C16. Commission on Plasma Physics

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C16 Report: Plasma Science Highlights


In the past one year there has been a steady progress in the evolution and structure of the ITER program. Thanks to the concerted efforts of the seven members the final decision on the choice of site seems imminent. The expanded membership has also strengthened the scientific and technical resources of the program and will help speed up the construction and commissioning phase once the site selection process is over. The Indian initiative to join the ITER program has received a very favorable response. An expert team from the European Commission plans to visit India in mid-November, 2004 for scientific/technical evaluation and discussions with concerned scientific officials.

Plasma based particle acceleration:

There have been some significant recent developments in the field of plasma wakefield acceleration. Experiments carried out in France, England and the U.S.A. provide the first demonstration that a beam of electrons can be accelerated in a wakefield to a single energy. Moreover, these beams are of high quality (having a small angular divergence) and significant charge (about 10 9 electrons). The experiments reveal a new physical regime, in which electrons are ‘self-injected’ in a narrow region of space and surf as a single group, all reaching the same energy. When 10–30 terawatts of laser power, in pulses 30–55 femtoseconds long, is focused into an ionized jet of gas roughly 2 mm long and with a particle density of 2 ´ 10 19 cm -3 ; a nearly monoenergetic distribution of electrons is observed, with instrument-limited energy spreads of 2–24% at roughly 80–170 MeV. With up to a few times 10 9 electrons per beam, the energy densities in these experiments are a hundred to a thousand times higher than has previously been achieved.

The angular spread of the beams is also about ten times tighter than before — comparable

to the best of the beams produced by radio-frequency systems. Moreover, the pulse lengths of the beams are about 10 femtoseconds, making them attractive as potential radiation sources for ultra fast time-resolved studies in biology and physics.

Industrial plasma applications:

Over the past few decades activities in the area of weakly ionized gases or "cold" plasmas have been driven to a very large extent by industrial interests. Following the explosive growth of plasma processing for microelectronics in the 1980's – plasmas are being used more and more in applications for materials processing, welding/cutting, pollution control, and many other areas. These "plasma engineering" activities are often found in the applied science departments at universities – in the electrical, mechanical, aerospace, or chemical engineering or even in biology departments (e.g. plasma sterilization, plasma "needle",etc). These wide ranging applications with their focus on process rather than on plasma still demand considerable plasma physics expertise. The plasma physics conferences traditionally supported by IUPAP – ICPIG and ICPP– provide essential forums for applied physicists and engineers working in these diverse applications to meet with each other and with other plasma physicists in areas less driven by applications.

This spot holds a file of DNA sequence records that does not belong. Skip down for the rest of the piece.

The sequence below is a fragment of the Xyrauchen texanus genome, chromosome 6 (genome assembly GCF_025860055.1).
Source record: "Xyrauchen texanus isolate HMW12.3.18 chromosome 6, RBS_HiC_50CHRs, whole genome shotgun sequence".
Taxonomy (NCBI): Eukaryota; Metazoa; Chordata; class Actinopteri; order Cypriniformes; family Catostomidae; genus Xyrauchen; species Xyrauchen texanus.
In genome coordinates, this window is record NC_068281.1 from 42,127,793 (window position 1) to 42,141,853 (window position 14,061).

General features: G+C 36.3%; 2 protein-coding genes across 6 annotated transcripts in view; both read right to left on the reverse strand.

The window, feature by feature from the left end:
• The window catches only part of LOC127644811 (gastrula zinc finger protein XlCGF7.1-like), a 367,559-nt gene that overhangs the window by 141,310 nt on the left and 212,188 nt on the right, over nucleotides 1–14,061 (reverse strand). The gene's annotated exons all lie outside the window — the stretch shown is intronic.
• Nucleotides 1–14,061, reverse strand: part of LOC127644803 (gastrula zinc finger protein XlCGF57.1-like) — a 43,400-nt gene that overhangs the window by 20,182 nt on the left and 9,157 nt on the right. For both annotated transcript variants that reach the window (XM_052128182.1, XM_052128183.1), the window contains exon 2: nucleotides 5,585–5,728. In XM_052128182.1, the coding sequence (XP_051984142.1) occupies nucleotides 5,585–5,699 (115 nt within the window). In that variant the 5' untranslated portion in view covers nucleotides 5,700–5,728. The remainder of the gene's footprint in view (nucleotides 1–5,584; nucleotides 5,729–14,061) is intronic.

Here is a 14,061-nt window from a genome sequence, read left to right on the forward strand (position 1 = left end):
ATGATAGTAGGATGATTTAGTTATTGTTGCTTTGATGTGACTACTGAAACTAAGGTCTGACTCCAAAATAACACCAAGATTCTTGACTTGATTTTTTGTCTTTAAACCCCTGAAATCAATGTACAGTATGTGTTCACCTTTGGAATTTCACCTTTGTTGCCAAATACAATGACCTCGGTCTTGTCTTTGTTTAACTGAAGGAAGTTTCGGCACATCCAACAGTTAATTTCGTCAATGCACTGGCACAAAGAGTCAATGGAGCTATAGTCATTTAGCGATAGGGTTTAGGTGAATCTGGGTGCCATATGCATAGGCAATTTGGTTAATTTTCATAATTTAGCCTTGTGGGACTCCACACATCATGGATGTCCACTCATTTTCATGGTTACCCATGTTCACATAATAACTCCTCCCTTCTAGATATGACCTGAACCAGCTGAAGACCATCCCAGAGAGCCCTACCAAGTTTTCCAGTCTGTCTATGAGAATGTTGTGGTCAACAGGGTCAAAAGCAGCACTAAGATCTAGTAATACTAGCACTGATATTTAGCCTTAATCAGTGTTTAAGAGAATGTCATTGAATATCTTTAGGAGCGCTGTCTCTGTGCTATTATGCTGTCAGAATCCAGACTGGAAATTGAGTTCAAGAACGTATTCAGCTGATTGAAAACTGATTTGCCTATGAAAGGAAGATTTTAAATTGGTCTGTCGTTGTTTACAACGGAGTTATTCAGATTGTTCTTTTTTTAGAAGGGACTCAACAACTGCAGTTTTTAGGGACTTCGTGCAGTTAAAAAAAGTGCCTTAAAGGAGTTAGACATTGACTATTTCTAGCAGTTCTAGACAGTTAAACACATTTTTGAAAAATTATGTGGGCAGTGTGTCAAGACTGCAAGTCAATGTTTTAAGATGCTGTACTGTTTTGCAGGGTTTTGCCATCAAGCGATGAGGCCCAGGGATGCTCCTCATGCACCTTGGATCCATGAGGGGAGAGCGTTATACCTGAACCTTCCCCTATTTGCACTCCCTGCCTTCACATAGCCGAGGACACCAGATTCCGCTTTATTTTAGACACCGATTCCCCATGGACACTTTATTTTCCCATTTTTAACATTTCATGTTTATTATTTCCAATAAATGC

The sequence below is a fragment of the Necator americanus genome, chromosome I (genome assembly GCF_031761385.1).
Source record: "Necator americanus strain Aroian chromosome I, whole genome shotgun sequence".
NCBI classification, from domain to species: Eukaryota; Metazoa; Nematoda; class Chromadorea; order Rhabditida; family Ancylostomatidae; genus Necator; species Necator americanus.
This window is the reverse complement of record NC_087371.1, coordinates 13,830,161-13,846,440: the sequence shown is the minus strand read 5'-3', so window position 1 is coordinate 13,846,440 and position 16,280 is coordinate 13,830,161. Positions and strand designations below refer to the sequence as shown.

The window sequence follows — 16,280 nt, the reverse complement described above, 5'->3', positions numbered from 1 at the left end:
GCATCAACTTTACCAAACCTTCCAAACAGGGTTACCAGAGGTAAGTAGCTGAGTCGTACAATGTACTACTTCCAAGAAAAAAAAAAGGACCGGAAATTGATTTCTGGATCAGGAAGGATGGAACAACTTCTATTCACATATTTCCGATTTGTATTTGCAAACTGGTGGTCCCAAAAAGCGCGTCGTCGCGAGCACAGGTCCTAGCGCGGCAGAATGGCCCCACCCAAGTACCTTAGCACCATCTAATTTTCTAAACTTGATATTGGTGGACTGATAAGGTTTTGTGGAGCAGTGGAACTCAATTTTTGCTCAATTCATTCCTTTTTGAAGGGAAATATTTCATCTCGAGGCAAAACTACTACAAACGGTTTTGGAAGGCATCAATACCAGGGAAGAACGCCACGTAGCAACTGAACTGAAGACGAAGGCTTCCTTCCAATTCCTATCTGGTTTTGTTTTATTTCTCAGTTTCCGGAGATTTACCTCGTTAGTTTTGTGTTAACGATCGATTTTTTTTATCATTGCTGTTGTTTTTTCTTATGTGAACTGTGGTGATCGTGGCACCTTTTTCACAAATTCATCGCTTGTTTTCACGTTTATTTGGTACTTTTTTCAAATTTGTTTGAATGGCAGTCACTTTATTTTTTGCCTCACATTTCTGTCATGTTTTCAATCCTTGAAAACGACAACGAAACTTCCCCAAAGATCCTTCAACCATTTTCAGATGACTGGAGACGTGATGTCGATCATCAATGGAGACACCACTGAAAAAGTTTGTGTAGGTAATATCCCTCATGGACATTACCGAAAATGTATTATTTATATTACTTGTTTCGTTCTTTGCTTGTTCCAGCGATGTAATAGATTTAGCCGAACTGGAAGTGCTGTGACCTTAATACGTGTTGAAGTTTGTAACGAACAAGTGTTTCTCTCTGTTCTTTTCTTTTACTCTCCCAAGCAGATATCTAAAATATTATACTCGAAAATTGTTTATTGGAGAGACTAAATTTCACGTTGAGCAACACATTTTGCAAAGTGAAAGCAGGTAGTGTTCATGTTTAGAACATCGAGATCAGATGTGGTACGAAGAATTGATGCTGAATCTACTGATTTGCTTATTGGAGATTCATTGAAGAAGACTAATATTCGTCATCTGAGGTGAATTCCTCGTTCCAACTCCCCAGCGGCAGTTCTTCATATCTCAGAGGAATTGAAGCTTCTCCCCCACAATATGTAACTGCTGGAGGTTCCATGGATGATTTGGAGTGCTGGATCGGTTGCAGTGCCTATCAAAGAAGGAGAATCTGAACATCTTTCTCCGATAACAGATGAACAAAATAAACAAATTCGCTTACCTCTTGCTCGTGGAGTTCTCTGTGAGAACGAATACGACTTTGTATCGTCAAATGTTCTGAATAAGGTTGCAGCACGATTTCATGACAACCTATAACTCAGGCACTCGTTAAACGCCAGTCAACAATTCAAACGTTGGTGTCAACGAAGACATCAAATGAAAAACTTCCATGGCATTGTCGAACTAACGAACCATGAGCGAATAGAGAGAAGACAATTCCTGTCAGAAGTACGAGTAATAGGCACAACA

Not surprisingly, there are many common research issues in spite of the apparent diversity. A few examples of on going, cross-disciplinary areas of research are:

  • Non-thermal plasmas (cold background gas) generated in atmospheric pressure gases reduce the need for large vacuum installations but are notoriously difficult to control. Generation and maintenance or "control of non-thermal plasmas at atmospheric pressure" is a huge topical area with many fundamental issues still to be resolved.
  • New applications and complex physical phenomena are to be found at the interface of plasma physics and fluid dynamics. These two large communities are just now starting to join forces and to unravel some of the complexities resulting from the coupling of plasmas and rapidly flowing gases. Specific examples include plasma-aided or enhanced combustion, plasma control of flows etc.
  • Each advance in electronics or materials offers new possibilities for plasma-based applications and opens new research areas. For example, the ability to reliably fabricate small scale features, the availability of miniaturized electron drivers, and considerable tuning of the plasma have led to today's commercially-available plasma display panel technology.
  • More and more complex plasma chemistries are being used in processes, and the plasma chemistry and plasma-surface interactions have become active areas of basic and applied research.
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